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Singapore’s construction sector may face protracted slowdown in medium term: Fitch
SINGAPORE’S construction sector faces increasing risks of a protracted slowdown in growth in the medium term, due to the poorer global economic outlook over the next few years, Fitch Solutions Macro Research said in a report on Monday.
The sector will see growth weakening to 2.7 per cent in 2020 and 0.5 per cent in 2021 in real terms, Fitch said.
However, in the short term, the construction sector is likely to grow by 3 per cent, supported by an expected short-term stronger performance in the buildings sector.
The research firm on Monday adjusted its short-term growth outlook for the construction sector, up from its previous 2.8 per cent forecast for 2019, after it had also made upward revisions of its forecasts for the residential and non-residential buildings sector in Singapore.
The buildings sector accounts for some 70 per cent of the total value of the construction industry, Fitch said. On July 10, the company said the buildings sector will grow at 3.2 per cent this year and 2.3 per cent in 2020.
“Despite the implementation of property cooling measures in H2 2018, the private residential property index hit a five-year high in Q2 2019, suggesting that it will take a long time for effects of the cooling measures to fully kick in,” Fitch said in its report.
Along with the uptick in the supply of buildings observed in 2018, Fitch expects stronger growth in the buildings sector, which will lift the construction sector as a whole.
Another factor boosting the short-term growth of the construction sector is the construction of Singapore’s largest road project, the North-South Corridor, which is set to start by the end of the year.
In the medium term, the construction sector is expected to face external headwinds from the likely slowdown in growth of the global economy, Fitch noted.
The elevated risks of a global recession over the coming quarters and the uncertainty in markets will dampen demand of residential, commercial, industrial and retail space, resulting in a slowdown in the buildings sector, Fitch said on Monday.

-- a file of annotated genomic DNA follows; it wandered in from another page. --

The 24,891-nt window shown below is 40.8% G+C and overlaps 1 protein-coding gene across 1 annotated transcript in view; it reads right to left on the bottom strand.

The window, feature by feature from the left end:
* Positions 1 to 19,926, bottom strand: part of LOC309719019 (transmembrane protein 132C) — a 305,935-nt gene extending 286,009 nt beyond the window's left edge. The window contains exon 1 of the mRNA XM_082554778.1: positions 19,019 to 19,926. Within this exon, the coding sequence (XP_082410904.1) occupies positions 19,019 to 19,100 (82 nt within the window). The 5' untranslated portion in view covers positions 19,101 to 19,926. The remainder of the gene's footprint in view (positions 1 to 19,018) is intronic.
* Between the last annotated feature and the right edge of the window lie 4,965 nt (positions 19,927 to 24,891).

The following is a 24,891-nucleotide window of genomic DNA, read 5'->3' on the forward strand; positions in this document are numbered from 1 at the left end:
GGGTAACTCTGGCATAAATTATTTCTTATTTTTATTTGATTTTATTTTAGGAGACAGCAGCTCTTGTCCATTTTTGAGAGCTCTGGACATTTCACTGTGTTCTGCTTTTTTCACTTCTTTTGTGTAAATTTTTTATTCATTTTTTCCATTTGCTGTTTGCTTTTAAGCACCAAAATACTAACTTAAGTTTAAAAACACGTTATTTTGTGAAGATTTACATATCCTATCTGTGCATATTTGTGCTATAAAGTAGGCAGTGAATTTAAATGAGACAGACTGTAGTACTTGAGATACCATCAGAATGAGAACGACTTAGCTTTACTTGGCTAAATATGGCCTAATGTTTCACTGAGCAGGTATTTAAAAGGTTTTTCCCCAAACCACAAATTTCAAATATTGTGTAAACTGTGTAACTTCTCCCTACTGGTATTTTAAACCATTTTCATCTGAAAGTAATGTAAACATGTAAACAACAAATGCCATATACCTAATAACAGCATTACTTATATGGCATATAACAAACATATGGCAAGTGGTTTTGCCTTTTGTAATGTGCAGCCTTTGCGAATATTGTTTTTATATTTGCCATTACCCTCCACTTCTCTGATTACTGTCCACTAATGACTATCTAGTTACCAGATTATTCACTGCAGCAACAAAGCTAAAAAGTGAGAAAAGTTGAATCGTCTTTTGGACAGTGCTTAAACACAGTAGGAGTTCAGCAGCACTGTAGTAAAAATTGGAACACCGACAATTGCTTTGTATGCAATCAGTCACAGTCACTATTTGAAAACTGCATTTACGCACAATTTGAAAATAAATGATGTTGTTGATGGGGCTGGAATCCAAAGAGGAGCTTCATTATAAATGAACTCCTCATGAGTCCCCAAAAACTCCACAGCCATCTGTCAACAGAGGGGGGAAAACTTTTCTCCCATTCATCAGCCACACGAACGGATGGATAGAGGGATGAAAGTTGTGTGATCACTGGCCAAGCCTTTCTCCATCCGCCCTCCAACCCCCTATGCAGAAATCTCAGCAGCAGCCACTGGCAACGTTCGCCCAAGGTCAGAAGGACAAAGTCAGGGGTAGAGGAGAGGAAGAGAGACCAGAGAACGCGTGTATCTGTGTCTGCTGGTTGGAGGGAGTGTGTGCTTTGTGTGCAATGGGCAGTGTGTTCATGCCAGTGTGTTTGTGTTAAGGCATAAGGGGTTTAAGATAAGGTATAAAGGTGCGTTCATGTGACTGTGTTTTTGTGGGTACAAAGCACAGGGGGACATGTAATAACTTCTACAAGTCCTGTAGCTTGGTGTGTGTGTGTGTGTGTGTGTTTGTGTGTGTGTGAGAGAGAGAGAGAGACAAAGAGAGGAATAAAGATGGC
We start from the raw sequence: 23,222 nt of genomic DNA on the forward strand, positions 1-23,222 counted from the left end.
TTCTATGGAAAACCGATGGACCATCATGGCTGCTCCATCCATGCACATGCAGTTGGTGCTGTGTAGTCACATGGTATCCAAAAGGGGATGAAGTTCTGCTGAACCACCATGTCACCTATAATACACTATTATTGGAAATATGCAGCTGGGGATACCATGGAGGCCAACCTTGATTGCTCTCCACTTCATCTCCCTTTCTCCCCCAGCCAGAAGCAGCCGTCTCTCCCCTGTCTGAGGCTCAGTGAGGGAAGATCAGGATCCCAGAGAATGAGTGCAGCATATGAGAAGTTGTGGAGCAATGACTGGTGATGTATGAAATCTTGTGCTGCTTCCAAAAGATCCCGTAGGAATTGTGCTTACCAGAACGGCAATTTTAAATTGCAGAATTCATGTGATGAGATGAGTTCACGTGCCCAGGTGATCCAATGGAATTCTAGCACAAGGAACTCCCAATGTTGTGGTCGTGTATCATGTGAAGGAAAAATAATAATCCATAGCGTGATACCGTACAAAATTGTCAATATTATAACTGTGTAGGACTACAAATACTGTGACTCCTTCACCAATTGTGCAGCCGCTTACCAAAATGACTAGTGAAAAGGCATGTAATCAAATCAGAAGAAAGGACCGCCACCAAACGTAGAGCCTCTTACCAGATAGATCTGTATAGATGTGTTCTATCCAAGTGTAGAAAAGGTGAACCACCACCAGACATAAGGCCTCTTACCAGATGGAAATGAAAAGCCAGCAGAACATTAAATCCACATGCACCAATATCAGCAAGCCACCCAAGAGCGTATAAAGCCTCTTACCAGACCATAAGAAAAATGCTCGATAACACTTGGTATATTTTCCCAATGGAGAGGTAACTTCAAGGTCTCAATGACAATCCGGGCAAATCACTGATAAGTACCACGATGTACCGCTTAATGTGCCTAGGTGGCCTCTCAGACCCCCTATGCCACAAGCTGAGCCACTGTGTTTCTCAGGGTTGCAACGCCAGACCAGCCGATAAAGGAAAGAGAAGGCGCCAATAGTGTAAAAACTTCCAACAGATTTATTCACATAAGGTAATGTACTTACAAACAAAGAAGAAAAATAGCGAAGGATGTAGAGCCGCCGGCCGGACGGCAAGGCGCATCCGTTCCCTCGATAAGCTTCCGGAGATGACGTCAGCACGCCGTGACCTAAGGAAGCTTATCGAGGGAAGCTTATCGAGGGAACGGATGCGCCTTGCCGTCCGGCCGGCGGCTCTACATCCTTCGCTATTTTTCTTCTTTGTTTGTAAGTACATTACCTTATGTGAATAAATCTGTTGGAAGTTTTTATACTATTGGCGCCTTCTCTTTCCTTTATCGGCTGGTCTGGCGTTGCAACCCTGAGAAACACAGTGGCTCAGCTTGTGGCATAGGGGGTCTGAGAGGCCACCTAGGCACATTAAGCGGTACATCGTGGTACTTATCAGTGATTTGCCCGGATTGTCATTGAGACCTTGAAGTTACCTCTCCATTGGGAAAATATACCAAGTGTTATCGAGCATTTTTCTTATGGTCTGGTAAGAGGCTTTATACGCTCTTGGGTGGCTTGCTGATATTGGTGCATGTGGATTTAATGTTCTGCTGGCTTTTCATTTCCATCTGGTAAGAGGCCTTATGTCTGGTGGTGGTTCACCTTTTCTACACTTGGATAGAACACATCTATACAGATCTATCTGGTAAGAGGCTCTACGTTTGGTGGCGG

Over the next decade, average annual growth of the construction sector is expected to be at 2.8 per cent through 2028.
A steady pipeline of transport megaprojects will contribute to the long-term recovery of the sector's pace of growth, Fitch noted.
Compared to the transport sector, however, the energy and utilities sector will see fewer opportunities, “given the country’s already well-developed stock of existing power infrastructure”, it added.
There are currently 75 transport projects in the pipeline in Singapore, compared to only 19 in the energy and utilities sector, according to Fitch’s Infrastructure Key Projects Database.
Over the next decade, the infrastructure sector – in particular, the transport sector – will act as a cushion to the cyclical slowdown in the buildings sector, Fitch said.
This is supported by Singapore’s large project pipeline, with megaprojects such as the Changi Airport Terminal 5 and North-South Corridor Expressway projects starting construction over the next few years.
More recently, the Land Transport Master Plan 2040 was released by the Land Transport Authority of Singapore, reaffirming the government’s plans to expand the current rail network from the current 229 kilometres (km) to more than 360km by 2040, with the planned construction of new lines such as the Jurong Region Line and the Cross-Island Line.
Also, in line with Singapore’s car-lite vision, authorities plan to expand the current cycling network from 440km to more than 1,000km over the next decade.
“We expect contracts for these initiatives to be progressively rolled out, providing opportunities in civil engineering and boosting the domestic construction industry,” Fitch said.
Fitch Solutions Macro Research is a unit of Fitch Group.